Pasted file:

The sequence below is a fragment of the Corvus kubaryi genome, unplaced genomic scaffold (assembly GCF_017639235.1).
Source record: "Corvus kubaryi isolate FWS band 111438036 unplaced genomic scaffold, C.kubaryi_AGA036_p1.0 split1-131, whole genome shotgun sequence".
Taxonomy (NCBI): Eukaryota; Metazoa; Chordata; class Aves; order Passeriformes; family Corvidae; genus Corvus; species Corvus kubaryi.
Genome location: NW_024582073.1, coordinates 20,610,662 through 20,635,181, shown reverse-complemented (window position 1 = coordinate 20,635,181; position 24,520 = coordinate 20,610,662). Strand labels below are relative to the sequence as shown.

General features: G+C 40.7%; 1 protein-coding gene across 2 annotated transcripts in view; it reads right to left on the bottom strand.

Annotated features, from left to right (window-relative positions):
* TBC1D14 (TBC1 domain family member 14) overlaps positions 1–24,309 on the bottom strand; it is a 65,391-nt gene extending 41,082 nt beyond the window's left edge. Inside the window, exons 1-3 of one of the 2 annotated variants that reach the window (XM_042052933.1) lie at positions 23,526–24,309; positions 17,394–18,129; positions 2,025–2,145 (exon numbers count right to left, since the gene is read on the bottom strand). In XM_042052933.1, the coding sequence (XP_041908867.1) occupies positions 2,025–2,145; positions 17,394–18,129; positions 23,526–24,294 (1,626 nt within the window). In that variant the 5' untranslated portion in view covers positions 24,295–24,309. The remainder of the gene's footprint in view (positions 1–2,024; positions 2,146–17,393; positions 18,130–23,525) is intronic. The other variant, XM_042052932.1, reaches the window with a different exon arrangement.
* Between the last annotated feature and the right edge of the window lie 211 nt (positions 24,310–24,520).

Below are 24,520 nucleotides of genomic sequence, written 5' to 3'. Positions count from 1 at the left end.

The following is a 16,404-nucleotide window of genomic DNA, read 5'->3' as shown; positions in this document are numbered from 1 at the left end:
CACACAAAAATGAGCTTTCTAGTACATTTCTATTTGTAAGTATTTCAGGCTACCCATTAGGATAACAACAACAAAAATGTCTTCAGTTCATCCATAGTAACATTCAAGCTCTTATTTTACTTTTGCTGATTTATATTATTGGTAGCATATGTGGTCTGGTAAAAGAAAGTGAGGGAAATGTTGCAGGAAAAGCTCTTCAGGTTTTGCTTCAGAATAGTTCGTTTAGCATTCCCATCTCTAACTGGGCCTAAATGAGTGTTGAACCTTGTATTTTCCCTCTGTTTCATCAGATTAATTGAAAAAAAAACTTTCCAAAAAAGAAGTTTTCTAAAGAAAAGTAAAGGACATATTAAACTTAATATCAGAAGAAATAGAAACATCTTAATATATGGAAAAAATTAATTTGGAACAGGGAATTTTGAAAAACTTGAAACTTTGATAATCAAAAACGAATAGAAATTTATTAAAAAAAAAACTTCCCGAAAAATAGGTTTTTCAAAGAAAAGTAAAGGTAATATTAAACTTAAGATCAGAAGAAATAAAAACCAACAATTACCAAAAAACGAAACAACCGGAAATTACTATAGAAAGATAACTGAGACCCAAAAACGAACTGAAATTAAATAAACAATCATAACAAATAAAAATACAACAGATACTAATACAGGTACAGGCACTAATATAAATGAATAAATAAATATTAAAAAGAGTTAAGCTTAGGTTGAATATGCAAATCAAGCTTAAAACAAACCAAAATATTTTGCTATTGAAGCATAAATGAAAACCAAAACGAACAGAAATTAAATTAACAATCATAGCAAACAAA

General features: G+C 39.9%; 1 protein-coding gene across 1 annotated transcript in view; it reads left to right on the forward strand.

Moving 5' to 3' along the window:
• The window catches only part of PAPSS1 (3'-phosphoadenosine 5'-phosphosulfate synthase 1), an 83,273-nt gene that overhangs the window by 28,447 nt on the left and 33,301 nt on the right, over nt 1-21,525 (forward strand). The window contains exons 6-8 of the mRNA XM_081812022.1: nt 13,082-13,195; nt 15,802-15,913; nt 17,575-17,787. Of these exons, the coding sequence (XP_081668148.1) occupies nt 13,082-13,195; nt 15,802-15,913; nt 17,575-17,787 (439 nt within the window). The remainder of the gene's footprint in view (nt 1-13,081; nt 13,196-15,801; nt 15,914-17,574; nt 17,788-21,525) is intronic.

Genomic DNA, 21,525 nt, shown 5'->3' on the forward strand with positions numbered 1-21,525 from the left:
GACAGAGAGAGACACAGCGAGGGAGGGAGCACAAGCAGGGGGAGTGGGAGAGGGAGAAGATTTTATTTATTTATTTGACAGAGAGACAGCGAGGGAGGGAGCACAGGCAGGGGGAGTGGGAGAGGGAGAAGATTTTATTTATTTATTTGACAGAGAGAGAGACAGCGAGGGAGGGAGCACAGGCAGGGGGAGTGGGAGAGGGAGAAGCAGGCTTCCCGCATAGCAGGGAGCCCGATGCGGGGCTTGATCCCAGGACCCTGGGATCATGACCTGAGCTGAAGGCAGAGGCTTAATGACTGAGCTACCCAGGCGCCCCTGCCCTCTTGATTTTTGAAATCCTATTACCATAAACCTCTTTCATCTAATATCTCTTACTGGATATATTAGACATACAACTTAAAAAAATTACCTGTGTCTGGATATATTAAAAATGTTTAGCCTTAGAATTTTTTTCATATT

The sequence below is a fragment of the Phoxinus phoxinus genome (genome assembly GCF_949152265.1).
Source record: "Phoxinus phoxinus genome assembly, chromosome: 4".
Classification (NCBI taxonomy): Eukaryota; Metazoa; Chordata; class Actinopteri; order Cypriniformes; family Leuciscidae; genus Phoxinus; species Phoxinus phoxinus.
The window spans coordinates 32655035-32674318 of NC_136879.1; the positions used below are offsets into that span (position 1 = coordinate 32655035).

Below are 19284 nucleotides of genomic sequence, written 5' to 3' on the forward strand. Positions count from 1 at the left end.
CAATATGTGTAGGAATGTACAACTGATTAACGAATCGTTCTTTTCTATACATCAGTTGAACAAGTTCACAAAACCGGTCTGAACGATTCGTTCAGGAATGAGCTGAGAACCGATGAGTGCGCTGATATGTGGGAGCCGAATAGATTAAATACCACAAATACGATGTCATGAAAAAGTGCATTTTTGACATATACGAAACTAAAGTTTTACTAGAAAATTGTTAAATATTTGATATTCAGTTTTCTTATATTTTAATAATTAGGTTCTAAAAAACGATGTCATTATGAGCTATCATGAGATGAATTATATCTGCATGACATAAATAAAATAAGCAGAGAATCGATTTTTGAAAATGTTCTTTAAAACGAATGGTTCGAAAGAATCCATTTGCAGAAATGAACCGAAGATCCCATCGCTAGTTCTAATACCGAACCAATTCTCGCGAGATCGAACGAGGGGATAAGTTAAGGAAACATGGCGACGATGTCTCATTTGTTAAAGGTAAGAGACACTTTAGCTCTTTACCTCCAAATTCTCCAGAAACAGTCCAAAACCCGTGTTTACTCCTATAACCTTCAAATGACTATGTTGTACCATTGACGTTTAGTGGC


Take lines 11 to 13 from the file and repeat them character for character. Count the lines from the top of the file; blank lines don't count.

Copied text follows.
CACACAAAAATGAGCTTTCTAGTACATTTCTATTTGTAAGTATTTCAGGCTACCCATTAGGATAACAACAACAAAAATGTCTTCAGTTCATCCATAGTAACATTCAAGCTCTTATTTTACTTTTGCTGATTTATATTATTGGTAGCATATGTGGTCTGGTAAAAGAAAGTGAGGGAAATGTTGCAGGAAAAGCTCTTCAGGTTTTGCTTCAGAATAGTTCGTTTAGCATTCCCATCTCTAACTGGGCCTAAATGAGTGTTGAACCTTGTATTTTCCCTCTGTTTCATCAGATTAATTGAAAAAAAAACTTTCCAAAAAAGAAGTTTTCTAAAGAAAAGTAAAGGACATATTAAACTTAATATCAGAAGAAATAGAAACATCTTAATATATGGAAAAAATTAATTTGGAACAGGGAATTTTGAAAAACTTGAAACTTTGATAATCAAAAACGAATAGAAATTTATTAAAAAAAAAACTTCCCGAAAAATAGGTTTTTCAAAGAAAAGTAAAGGTAATATTAAACTTAAGATCAGAAGAAATAAAAACCAACAATTACCAAAAAACGAAACAACCGGAAATTACTATAGAAAGATAACTGAGACCCAAAAACGAACTGAAATTAAATAAACAATCATAACAAATAAAAATACAACAGATACTAATACAGGTACAGGCACTAATATAAATGAATAAATAAATATTAAAAAGAGTTAAGCTTAGGTTGAATATGCAAATCAAGCTTAAAACAAACCAAAATATTTTGCTATTGAAGCATAAATGAAAACCAAAACGAACAGAAATTAAATTAACAATCATAGCAAACAAA

General features: G+C 39.9%; 1 protein-coding gene across 1 annotated transcript in view; it reads left to right on the forward strand.

Moving 5' to 3' along the window: